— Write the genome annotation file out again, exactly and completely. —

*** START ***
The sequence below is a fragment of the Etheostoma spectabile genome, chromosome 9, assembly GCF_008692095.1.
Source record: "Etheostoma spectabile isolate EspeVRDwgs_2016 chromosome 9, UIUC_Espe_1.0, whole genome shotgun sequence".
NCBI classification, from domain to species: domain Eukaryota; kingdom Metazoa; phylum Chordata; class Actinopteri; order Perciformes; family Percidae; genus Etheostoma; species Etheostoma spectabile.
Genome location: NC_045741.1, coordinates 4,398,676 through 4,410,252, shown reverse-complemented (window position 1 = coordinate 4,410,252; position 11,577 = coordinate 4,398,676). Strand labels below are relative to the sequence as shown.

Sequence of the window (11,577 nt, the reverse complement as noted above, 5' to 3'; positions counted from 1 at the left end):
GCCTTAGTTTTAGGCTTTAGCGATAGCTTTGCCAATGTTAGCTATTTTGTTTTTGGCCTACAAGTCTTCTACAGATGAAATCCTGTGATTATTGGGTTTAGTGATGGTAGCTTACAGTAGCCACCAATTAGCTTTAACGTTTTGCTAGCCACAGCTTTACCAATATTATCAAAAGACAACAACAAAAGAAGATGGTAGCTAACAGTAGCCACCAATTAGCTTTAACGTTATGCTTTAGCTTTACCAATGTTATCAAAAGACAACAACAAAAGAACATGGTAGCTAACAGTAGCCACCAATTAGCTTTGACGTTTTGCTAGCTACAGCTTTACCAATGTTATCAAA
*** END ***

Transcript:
The sequence below is a fragment of the Etheostoma spectabile genome, chromosome 9, assembly GCF_008692095.1.
Source record: "Etheostoma spectabile isolate EspeVRDwgs_2016 chromosome 9, UIUC_Espe_1.0, whole genome shotgun sequence".
NCBI classification, from domain to species: domain Eukaryota; kingdom Metazoa; phylum Chordata; class Actinopteri; order Perciformes; family Percidae; genus Etheostoma; species Etheostoma spectabile.
Genome location: NC_045741.1, coordinates 4,398,676 through 4,410,252, shown reverse-complemented (window position 1 = coordinate 4,410,252; position 11,577 = coordinate 4,398,676). Strand labels below are relative to the sequence as shown.

Sequence of the window (11,577 nt, the reverse complement as noted above, 5' to 3'; positions counted from 1 at the left end):
GCCTTAGTTTTAGGCTTTAGCGATAGCTTTGCCAATGTTAGCTATTTTGTTTTTGGCCTACAAGTCTTCTACAGATGAAATCCTGTGATTATTGGGTTTAGTGATGGTAGCTTACAGTAGCCACCAATTAGCTTTAACGTTTTGCTAGCCACAGCTTTACCAATATTATCAAAAGACAACAACAAAAGAAGATGGTAGCTAACAGTAGCCACCAATTAGCTTTAACGTTATGCTTTAGCTTTACCAATGTTATCAAAAGACAACAACAAAAGAACATGGTAGCTAACAGTAGCCACCAATTAGCTTTGACGTTTTGCTAGCTACAGCTTTACCAATGTTATCAAA